Design/methodology/approach

The paper reviews several studies of QOL policing and examines the pros and cons of the current NYPD policy, compared to possible alternatives.

Findings

The number of NYPD arrests for marijuana in public view (MPV) (with most detained for one or two days) increased from 3,000 in 1994 to over 50,000 in 2000, and have been about 30,000 in the mid‐2000s. Most of these arrestees (84 percent) were minority; Blacks were 2.7 more likely and Hispanics 1.8 times more likely to be detained than Whites for an MPV arrest. Minorities received more severe dispositions, even controlling for demographics and prior arrest histories.

Originality/value

The paper recommends that the NYPD change to routinely issuing DATs to reduce detention for marijuana violators. Drug policy reformers might wish to further pursue changing statutes regarding smoking MPV into a violation (non‐criminal) or encourage the wider use of street warnings, as in Britain. Any of these policy changes would help reduce the number detained and the disproportionate burden on minorities associated with the current arrest and detention policy. These policies could help maintain civic norms against smoking marijuana in public.

Details

Policing: An International Journal of Police Strategies & Management, vol. 31 no. 2
Type: Research Article
ISSN: 1363-951X

Keywords

Article
Publication date: 21 June 2011

Eloise Dunlap and Andrew Golub

The purpose of this paper is to examine the experiences of poor drug users and sellers who remained in New Orleans during Hurricane Katrina in 2005 to identify their…

Abstract

Purpose

The purpose of this paper is to examine the experiences of poor drug users and sellers who remained in New Orleans during Hurricane Katrina in 2005 to identify their special needs and the unique challenges they present to disaster management.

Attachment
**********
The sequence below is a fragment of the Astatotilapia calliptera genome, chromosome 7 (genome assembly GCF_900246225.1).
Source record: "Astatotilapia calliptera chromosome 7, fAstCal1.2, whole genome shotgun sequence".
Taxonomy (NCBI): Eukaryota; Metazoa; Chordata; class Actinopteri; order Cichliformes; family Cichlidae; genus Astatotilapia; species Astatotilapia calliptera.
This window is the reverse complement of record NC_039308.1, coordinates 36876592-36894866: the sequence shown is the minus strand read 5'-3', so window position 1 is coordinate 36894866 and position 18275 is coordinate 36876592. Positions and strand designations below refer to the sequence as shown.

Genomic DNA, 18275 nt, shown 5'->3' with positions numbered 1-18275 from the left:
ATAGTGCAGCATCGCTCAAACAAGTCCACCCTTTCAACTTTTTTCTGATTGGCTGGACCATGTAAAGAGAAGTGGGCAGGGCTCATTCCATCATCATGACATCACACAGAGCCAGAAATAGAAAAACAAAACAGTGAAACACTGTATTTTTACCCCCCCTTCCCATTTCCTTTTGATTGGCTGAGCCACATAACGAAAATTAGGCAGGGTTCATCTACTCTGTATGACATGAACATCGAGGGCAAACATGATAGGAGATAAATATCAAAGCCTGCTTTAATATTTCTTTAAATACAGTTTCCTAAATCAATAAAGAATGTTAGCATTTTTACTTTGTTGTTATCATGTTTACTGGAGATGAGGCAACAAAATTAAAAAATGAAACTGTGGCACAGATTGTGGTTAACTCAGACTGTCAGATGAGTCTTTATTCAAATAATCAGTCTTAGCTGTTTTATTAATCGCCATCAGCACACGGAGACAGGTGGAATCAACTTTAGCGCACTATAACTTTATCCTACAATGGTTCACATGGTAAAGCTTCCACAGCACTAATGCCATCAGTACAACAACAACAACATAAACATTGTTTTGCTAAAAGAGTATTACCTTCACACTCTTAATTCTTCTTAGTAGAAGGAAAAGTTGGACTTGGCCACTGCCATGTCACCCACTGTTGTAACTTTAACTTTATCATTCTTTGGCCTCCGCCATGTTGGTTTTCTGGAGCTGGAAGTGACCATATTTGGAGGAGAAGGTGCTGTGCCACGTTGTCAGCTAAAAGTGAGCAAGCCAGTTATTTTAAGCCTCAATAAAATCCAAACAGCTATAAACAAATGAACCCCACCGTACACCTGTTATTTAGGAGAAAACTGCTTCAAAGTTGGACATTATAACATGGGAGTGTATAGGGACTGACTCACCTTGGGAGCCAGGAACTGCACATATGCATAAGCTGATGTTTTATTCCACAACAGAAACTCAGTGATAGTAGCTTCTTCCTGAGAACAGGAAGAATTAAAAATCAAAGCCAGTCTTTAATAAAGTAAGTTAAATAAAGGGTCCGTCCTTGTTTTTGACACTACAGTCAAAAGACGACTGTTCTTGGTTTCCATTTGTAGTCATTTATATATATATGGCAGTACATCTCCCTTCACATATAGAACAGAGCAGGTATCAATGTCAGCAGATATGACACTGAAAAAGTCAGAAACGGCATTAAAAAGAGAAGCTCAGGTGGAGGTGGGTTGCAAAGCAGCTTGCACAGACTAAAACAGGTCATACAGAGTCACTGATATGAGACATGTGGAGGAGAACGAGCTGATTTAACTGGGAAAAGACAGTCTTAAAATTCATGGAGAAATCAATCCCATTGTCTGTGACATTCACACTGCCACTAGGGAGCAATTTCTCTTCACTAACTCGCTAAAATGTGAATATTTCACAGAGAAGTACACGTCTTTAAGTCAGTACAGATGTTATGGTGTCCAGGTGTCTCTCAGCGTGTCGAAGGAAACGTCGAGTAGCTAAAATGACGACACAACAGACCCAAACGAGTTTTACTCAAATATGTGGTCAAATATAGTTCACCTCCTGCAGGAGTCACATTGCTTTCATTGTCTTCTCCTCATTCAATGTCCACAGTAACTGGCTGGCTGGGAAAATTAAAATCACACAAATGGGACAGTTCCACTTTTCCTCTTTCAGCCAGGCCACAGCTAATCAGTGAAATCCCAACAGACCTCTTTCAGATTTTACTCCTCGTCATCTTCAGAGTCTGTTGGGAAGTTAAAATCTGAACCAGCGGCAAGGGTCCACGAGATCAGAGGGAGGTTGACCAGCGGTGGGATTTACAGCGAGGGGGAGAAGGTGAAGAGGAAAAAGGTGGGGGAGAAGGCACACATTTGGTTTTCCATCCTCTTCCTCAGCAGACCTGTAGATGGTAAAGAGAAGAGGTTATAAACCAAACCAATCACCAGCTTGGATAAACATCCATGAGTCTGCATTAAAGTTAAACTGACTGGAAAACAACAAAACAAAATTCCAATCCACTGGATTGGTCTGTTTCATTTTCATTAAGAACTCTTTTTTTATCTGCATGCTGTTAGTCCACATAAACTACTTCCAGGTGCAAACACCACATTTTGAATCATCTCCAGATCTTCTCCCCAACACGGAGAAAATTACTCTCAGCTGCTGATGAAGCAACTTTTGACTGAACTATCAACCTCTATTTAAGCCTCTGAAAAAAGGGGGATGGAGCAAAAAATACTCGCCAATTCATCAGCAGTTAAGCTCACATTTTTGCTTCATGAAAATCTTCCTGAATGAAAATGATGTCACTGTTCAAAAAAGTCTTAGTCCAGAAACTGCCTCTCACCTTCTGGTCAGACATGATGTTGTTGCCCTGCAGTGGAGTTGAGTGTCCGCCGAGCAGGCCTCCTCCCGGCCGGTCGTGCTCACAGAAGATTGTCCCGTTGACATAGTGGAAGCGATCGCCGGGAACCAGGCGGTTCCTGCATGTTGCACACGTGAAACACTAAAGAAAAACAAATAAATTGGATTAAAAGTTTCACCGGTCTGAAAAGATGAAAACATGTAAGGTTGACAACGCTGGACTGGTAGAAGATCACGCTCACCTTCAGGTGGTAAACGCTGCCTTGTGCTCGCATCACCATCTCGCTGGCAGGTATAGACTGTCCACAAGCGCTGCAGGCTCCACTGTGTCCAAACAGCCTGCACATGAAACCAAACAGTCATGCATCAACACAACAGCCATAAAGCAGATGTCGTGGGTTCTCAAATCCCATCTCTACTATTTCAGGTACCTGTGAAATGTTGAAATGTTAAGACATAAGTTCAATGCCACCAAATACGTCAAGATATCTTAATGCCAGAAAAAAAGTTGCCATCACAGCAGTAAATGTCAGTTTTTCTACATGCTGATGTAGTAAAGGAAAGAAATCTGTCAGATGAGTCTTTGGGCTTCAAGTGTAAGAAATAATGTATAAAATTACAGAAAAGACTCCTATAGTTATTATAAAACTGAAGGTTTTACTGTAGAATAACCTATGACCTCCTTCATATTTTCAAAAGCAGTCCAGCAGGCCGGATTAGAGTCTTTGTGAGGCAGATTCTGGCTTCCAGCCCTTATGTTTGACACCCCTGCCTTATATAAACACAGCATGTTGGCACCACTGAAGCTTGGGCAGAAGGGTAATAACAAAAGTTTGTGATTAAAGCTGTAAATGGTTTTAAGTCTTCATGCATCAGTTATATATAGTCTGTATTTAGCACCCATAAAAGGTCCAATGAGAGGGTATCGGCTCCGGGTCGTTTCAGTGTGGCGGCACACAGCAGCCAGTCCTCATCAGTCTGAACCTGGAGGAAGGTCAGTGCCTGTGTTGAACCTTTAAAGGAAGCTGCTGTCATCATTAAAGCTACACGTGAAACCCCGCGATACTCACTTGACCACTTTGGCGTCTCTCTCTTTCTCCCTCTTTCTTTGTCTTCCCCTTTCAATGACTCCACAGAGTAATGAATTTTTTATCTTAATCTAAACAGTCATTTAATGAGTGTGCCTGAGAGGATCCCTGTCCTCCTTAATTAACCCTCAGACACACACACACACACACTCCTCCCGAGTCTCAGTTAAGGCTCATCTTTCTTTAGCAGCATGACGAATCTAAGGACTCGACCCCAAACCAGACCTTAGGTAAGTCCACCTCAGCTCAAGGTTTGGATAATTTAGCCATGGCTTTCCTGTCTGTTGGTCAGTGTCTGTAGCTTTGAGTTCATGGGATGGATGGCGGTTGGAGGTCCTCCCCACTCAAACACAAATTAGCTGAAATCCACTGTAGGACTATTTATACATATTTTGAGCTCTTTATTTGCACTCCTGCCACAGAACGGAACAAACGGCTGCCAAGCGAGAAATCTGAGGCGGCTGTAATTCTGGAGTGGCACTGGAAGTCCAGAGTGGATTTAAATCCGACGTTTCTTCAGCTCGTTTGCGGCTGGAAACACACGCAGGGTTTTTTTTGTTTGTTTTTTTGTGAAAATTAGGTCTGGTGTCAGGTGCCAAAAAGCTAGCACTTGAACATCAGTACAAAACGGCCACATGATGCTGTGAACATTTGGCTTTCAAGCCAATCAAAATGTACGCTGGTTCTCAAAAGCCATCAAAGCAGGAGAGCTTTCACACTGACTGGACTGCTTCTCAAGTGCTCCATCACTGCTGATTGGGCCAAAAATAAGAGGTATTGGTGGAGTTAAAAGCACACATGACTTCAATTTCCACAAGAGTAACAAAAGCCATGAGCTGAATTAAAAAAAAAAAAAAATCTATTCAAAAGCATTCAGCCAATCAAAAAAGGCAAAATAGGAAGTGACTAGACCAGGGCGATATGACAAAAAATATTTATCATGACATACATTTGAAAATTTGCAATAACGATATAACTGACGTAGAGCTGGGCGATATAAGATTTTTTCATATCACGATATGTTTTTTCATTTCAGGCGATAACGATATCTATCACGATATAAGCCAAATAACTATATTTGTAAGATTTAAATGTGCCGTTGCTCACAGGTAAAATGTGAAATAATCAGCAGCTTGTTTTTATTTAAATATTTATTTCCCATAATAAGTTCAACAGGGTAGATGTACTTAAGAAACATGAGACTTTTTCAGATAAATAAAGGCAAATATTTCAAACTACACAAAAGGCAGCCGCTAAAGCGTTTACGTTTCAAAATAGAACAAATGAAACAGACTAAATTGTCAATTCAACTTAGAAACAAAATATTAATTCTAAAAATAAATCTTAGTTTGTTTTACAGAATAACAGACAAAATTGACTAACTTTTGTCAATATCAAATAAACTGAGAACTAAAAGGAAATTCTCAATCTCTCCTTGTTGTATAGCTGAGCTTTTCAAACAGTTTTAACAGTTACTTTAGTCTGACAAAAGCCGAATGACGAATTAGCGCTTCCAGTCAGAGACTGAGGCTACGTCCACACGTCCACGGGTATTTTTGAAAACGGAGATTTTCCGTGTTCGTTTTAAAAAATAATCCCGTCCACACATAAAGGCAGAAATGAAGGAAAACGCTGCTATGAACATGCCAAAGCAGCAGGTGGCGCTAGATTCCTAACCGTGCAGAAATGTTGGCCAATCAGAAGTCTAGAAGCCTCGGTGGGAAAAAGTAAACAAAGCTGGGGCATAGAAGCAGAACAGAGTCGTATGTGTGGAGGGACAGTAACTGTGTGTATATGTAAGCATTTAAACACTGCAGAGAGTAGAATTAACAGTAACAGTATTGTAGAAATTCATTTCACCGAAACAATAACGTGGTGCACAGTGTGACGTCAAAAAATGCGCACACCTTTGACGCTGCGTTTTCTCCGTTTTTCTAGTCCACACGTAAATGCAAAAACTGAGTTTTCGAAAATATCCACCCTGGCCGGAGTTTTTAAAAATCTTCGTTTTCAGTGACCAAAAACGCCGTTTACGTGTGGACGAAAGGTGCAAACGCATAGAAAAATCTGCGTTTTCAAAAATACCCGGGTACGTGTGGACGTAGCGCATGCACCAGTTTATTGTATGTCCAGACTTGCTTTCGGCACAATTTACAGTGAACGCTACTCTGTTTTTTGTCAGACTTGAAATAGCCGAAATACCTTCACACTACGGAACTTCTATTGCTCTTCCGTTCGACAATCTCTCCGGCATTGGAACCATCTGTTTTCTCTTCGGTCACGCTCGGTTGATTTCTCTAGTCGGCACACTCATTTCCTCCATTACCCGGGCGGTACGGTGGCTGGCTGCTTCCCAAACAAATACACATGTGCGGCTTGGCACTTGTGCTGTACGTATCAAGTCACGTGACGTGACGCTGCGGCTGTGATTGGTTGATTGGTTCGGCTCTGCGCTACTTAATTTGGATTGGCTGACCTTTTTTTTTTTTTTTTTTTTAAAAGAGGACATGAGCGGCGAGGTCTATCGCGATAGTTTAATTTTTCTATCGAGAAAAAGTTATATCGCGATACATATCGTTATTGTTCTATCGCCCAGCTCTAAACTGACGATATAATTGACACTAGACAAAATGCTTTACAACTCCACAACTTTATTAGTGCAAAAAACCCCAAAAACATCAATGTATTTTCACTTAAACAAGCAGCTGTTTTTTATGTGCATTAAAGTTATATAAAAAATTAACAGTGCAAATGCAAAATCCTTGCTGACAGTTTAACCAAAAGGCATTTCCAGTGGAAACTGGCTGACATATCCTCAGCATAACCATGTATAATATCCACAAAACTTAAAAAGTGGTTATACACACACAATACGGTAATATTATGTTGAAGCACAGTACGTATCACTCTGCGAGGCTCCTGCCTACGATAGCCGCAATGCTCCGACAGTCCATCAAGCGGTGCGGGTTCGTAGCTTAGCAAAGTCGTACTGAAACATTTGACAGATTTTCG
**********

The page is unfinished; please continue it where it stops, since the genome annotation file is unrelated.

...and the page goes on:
Design/methodology/approach

Semi‐structured, open‐ended interviews were conducted with 119 poor, predominantly African‐American, drug users and sellers. Their stories in their own words provide a mosaic of drug‐related experiences from the period immediately preceding the storm through evacuation and reveal the motivations behind their behaviors.

Findings

Many drug users placed partying, maintaining their habits, and making money ahead of personal safety and evacuation. Drug use and sales led many not to evacuate before the storm, to use drugs in congregate shelters, to avoid shelters, to roam through flooded debris‐strewn streets, to loot stores and homes of drug dealers, and to use violence or the threat of violence to achieve their drug‐related aims.

Originality/value

During a disaster, many poor drug users place risks on themselves, their families, their communities and ultimately on rescue workers. The conclusion presents pragmatic and humanitarian guidelines for successfully addressing this additional challenge. The recommendations are consistent with other suggestions concerning the special needs of indigent populations.

Details

Disaster Prevention and Management: An International Journal, vol. 20 no. 3
Type: Research Article
ISSN: 0965-3562

Keywords

Article
Publication date: 1 December 1995

Bruce D. Johnson and Mangai Natarajan

Interviews over 120 sellers and low‐level distributors of the drug “crack” in New York City. Documents seller strategies to counter police tactics. Finds that crack…

633

Abstract

Interviews over 120 sellers and low‐level distributors of the drug “crack” in New York City. Documents seller strategies to counter police tactics. Finds that crack sellers and distributors have developed several important strategies to limit vulnerability to arrest, but that success in avoiding arrest diminishes considerably once they are detected by police. Suggests that problem‐oriented approaches are better than crackdowns, since they permanently disrupt the environmental conditions that foster drug market sites.

Details

American Journal of Police, vol. 14 no. 3/4
Type: Research Article
ISSN: 0735-8547

Keywords